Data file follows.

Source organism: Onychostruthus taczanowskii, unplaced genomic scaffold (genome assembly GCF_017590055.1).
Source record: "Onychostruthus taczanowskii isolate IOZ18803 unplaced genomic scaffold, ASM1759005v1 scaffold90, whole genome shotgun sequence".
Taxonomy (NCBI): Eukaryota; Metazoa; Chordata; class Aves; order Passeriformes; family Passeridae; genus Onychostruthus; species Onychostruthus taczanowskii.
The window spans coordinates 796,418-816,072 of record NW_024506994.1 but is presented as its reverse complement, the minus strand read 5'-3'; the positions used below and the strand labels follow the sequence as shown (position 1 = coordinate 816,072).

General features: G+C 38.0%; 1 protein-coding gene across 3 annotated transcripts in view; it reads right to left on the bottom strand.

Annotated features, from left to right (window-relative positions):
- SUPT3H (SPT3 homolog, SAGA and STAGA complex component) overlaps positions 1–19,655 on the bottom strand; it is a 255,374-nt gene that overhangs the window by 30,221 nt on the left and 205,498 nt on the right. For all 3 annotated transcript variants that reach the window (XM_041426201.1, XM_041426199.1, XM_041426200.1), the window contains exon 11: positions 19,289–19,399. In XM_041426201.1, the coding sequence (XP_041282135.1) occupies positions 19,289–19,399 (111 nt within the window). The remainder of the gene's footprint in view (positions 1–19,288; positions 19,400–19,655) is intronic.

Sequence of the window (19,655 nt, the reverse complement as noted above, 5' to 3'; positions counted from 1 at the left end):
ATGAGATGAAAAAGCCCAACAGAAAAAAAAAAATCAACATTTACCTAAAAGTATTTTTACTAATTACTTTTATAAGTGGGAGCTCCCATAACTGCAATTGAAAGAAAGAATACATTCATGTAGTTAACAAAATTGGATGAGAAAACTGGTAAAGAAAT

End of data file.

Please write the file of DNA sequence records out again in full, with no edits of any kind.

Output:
Source organism: Onychostruthus taczanowskii, unplaced genomic scaffold (genome assembly GCF_017590055.1).
Source record: "Onychostruthus taczanowskii isolate IOZ18803 unplaced genomic scaffold, ASM1759005v1 scaffold90, whole genome shotgun sequence".
Taxonomy (NCBI): Eukaryota; Metazoa; Chordata; class Aves; order Passeriformes; family Passeridae; genus Onychostruthus; species Onychostruthus taczanowskii.
The window spans coordinates 796,418-816,072 of record NW_024506994.1 but is presented as its reverse complement, the minus strand read 5'-3'; the positions used below and the strand labels follow the sequence as shown (position 1 = coordinate 816,072).

General features: G+C 38.0%; 1 protein-coding gene across 3 annotated transcripts in view; it reads right to left on the bottom strand.

Annotated features, from left to right (window-relative positions):
- SUPT3H (SPT3 homolog, SAGA and STAGA complex component) overlaps positions 1–19,655 on the bottom strand; it is a 255,374-nt gene that overhangs the window by 30,221 nt on the left and 205,498 nt on the right. For all 3 annotated transcript variants that reach the window (XM_041426201.1, XM_041426199.1, XM_041426200.1), the window contains exon 11: positions 19,289–19,399. In XM_041426201.1, the coding sequence (XP_041282135.1) occupies positions 19,289–19,399 (111 nt within the window). The remainder of the gene's footprint in view (positions 1–19,288; positions 19,400–19,655) is intronic.

Sequence of the window (19,655 nt, the reverse complement as noted above, 5' to 3'; positions counted from 1 at the left end):
ATGAGATGAAAAAGCCCAACAGAAAAAAAAAAATCAACATTTACCTAAAAGTATTTTTACTAATTACTTTTATAAGTGGGAGCTCCCATAACTGCAATTGAAAGAAAGAATACATTCATGTAGTTAACAAAATTGGATGAGAAAACTGGTAAAGAAAT